States with Republican attorneys general, the Republican National Committee, and other challengers have asked for the court’s full complement of active-status judges to handle the litigation, which would guarantee that Republican-appointed judges control the case. Standard procedure is for a three-judge panel to hear it.
The Biden administration has until Nov. 30 to make an argument against full Sixth Circuit review.
Ben Penn: The OSHA vaccine-or-testing rule litigation and transformative labor law penalties in the House-passed reconciliation package are sucking up much of the workplace policy oxygen in Washington. But as the Biden administration readies to turn the corner into 2022, a debate of yesteryear on overtime pay eligibility is starting to resurface.
Internal and external discussions are heating up behind the scenes about the Department of Labor’s new stab at a regulation to lift the salary threshold below which workers qualify for time-and-a-half overtime wages, according to multiple sources involved.
The release of a new overtime proposal isn’t imminent, but with the administration already on the record about intentions to reboot what was arguably the highest-profile Obama labor regulation, the planning stage is pivotal. DOL’s overtime vision could emerge as the next major fight in the president’s worker agenda.
It feels like a played-out topic, but dismiss overtime at your own peril. There’s a reason updating the statutory exemptions from overtime qualification is a source of rigorous debate among legal practitioners, regulators, unions, and businesses during the past three presidencies. Biden’s will be no different.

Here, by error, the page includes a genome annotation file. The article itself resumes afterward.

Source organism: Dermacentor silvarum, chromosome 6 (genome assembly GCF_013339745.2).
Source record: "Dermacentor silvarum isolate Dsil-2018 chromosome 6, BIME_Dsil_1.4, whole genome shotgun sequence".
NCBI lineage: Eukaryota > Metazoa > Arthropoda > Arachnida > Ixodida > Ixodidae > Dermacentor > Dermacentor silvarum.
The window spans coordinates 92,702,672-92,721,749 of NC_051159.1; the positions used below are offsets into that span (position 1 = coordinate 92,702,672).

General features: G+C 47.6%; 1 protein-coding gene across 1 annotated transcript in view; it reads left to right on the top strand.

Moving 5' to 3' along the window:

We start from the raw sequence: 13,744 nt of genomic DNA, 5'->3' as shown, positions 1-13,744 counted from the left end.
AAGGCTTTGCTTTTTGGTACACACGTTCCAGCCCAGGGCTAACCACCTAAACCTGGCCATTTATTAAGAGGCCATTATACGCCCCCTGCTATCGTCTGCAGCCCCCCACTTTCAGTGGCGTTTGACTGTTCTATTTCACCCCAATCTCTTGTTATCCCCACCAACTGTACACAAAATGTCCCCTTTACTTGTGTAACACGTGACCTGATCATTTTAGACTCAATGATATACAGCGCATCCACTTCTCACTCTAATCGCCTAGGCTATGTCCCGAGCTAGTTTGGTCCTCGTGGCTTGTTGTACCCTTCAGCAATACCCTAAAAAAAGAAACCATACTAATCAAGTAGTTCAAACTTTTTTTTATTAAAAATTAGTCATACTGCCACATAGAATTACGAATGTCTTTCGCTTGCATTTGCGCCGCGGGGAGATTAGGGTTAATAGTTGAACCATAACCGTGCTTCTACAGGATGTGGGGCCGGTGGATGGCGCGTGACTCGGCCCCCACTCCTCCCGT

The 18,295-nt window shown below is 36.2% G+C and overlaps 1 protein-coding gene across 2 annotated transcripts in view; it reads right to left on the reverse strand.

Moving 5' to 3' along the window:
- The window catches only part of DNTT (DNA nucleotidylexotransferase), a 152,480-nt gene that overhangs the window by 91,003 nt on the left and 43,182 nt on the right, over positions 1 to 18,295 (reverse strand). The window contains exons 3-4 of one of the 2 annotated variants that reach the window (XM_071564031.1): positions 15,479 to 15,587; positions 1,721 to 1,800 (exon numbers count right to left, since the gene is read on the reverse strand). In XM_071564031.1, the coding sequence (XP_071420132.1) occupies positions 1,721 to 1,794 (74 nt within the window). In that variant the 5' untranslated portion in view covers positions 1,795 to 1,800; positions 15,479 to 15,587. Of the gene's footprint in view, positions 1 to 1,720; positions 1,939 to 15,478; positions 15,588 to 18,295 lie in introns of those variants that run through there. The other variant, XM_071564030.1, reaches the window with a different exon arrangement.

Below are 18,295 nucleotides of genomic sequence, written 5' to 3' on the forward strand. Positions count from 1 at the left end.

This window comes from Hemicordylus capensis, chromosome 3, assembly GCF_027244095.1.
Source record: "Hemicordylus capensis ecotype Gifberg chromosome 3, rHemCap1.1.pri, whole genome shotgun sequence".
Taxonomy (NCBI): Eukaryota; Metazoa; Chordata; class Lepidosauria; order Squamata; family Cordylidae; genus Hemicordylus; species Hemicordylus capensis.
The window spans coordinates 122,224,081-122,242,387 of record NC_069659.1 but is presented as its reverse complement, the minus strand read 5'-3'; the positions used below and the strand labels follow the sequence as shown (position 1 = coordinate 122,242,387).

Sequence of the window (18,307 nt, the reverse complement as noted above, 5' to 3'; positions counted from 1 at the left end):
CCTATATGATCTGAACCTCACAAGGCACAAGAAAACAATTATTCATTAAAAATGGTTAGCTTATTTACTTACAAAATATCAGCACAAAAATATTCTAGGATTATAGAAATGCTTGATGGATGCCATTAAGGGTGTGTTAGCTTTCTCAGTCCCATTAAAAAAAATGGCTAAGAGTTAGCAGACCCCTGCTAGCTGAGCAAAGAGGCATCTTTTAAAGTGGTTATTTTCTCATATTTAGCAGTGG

Worker advocates have been coordinating plans to escalate their campaign for DOL to re-issue a rule that dramatically boosts the salary cutoff before workers can be legally denied time-and-a-half when working beyond 40 hours in a week.
A quick recap: Under Obama, DOL’s Wage and Hour Division finalized a rule in 2016 to double the salary threshold to $47,500. A federal judge shot it down just before it was set to take effect, paving a path for Trump’s DOL to do away with the litigation by implementing a more moderate regulation that upped the level to about $36,000.
But the worker rights coalition—backed by important Democratic lawmakers—will be urging the department to go well above the Obama-era figure, arguing that the current climate calls for a more aggressive approach. To address reports of rising worker unrest while encouraging more Americans to return to the workforce, Biden DOL leaders could find a solution in extending overtime protections to millions of additional employees who now aren’t entitled to premium pay if they work long hours.
Voices of caution within the administration will point out that business community lawsuits—likely awaiting this rule no matter how far-reaching—present considerable risk.
Feel free to a put a pin in this discussion for now. More pressing matters await resolution—namely the legislative and judicial branch outcomes on labor penalties and vaccine rules, respectively. But when the dust settles, Biden will turn to his executive branch for labor progress. He’ll find overtime eligibility remains among his most powerful available levers.